Monday, July 7, 2008

Mimosa, Exotic Beauty or Garden Pest?

Mimosa trees (Albizzia julibrissin var. rosea) are currently in full bloom at Powell Gardens and throughout Greater Kansas City. When I first moved to the area 12 years ago, I was surprised to see so many of them growing here (I thought they would not be hardy here). I was also bombarded by gardeners commenting that they either love them or hate them! Now that I have been here and observed the trees through 12 seasons I feel like I can weigh in on them: The successful trees in the area are of the variety rosea which noted plant explorer E. H. Wilson brought back from Korea to the Arnold Arboretum. These trees are more refined and hardy (to -15F or more) than the typical species "monster" you see escaped along the roadsides in the South. Mimosas are a long blooming tree, at a season when their bright color adds to our tropical-like weather. The fragrant flowers are nectar-rich and attract a plethora of beneficial insects (including butterflies) and hummingbirds. The trees have a horizontal form that seems to fit in our prairie landscapes even though they originated in Asia. The ferny foliage is delightful and airy; folding up each night to give the tree a whole new look.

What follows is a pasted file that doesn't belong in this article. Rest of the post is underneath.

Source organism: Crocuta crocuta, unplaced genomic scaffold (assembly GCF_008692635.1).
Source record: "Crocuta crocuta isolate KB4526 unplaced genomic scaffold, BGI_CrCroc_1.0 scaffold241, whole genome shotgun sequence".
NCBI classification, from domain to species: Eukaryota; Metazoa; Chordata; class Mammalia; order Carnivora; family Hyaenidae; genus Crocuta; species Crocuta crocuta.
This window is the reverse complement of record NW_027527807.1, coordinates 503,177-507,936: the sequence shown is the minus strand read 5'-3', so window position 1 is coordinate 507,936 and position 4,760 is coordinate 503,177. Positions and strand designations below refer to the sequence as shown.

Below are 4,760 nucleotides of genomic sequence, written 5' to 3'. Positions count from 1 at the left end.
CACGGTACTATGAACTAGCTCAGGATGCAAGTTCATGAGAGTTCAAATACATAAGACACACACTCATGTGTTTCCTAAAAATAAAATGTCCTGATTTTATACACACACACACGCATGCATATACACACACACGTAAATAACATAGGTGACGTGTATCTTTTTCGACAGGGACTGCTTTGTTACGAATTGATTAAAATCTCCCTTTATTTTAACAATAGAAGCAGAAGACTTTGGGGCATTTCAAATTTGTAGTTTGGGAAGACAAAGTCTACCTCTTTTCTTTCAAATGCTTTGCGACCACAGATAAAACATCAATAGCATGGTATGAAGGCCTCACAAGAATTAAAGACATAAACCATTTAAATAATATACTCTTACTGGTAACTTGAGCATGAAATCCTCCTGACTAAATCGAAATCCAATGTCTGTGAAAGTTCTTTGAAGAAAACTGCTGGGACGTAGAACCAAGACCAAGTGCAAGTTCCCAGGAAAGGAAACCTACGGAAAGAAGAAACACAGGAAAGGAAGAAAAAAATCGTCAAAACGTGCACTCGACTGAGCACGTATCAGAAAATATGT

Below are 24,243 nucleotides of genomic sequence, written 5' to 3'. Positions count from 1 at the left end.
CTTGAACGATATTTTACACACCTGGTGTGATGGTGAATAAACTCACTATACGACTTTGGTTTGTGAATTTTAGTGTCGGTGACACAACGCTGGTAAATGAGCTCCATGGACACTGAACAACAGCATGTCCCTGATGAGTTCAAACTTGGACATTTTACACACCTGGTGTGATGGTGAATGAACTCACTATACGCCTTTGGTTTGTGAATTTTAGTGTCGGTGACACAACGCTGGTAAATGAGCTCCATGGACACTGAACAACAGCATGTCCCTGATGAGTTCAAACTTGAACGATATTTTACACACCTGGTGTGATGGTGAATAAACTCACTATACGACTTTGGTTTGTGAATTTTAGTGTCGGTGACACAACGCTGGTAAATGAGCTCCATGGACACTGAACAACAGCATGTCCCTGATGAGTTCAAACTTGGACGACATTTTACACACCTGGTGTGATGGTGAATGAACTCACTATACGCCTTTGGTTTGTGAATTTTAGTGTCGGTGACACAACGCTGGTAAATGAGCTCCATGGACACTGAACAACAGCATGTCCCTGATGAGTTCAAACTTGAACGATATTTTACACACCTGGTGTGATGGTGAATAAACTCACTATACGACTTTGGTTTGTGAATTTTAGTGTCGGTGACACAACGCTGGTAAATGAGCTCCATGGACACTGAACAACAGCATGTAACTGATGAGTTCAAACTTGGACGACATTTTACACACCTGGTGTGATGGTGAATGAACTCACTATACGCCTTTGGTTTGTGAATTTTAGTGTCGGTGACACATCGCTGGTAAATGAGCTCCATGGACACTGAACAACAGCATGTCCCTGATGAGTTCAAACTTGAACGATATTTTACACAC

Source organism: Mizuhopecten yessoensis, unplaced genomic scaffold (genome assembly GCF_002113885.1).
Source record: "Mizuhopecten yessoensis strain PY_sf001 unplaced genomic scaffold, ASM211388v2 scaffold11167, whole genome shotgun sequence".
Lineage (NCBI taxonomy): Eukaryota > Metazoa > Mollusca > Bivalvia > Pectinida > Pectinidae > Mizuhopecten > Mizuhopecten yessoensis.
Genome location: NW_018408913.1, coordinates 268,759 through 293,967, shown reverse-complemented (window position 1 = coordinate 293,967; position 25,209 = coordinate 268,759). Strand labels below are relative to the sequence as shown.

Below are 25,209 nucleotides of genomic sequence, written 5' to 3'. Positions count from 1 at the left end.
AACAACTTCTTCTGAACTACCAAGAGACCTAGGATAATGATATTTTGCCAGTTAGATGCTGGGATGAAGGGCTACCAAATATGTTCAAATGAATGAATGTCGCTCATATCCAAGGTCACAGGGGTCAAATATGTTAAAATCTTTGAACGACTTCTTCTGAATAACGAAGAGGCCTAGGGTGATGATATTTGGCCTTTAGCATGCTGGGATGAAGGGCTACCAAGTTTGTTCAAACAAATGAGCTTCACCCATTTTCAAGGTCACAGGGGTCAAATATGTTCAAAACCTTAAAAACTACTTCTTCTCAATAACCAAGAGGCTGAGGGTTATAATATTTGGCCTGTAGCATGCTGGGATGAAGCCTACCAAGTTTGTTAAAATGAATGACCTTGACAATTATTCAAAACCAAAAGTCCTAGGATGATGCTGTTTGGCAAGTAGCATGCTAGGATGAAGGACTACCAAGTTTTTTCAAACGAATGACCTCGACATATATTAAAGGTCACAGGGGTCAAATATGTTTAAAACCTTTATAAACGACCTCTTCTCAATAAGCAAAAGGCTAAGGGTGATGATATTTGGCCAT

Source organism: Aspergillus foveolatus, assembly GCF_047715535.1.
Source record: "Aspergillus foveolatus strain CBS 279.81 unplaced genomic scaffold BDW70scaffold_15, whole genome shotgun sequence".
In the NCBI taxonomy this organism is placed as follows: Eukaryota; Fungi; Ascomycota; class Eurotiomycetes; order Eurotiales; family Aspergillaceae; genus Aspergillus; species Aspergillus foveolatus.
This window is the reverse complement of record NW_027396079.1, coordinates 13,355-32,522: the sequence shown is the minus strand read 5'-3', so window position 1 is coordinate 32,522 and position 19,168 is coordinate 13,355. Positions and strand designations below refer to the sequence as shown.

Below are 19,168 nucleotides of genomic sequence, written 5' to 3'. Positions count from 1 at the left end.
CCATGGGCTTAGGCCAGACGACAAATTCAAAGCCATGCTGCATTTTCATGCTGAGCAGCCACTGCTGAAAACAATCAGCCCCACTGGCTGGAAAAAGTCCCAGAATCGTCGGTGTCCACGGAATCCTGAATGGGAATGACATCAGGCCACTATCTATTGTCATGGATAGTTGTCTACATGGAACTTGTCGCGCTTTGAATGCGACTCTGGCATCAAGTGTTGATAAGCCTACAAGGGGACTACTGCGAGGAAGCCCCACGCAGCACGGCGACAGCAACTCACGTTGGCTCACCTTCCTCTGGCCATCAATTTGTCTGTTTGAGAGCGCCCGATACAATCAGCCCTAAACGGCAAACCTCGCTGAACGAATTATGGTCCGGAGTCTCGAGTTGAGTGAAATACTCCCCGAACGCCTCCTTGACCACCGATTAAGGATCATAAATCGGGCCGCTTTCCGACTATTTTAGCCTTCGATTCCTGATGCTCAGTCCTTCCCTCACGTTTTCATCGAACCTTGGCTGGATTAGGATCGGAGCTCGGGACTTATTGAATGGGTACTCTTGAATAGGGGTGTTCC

The negatives are that past severe winters clipped many of them to the ground. It is no fun removing such a large plant! Virtually all of them recovered with stump sprouts. Some local trees amazingly survived the big freezes of the 1980's and many are over 50 years old according to their owners. The seeds of mimosa are prolific and germinate with abandon in disturbed soils in the garden landscape. Fortunately they do not germinate into undisturbed soils or wildlands so I would not consider it invasive like it is in southmost Missouri and points south. It is a nuisance to pull up all the seedlings as weeds in the garden!
Mimosa in mid-day, over 90F heat north of the Visitor Center (the flower color does bleach out to pink in extreme heat).
Powell Gardens Mimosas are grown from local hardy trees or regional sources. I would advise anyone wanting this tree to do the same: local seedlings "Brian's Choice" are available at Greeson's or trees wholesale grown by Forrest Keeling Nursery sold at Colonial Nursery are good bets. The beautiful purple-leaved variety 'Summer Chocolate' is a beautiful plant but was killed to the ground out here by 2007's Easter Freeze. It came back and did not dieback last year. We look forward to how it will perform over the years at is always a plant that attracts attention. I will leave it up to you whether you want a mimosa in your landscape -- good or bad, the choice is yours! You can always come out and experience them at Powell Gardens: most north of Visitor Center surrounding the Dwarf Conifer, Butterfly and Fountain Gardens. Three seed grown trees from an old (now removed) tree in Brookside we call "KC Red" can be seen at the Rock & Waterfall's trolley stop. This strain grows with shocking sturdiness and vigor but is still of the hardy rosea variety. We usually grow some of these trees for our spring plant sale.

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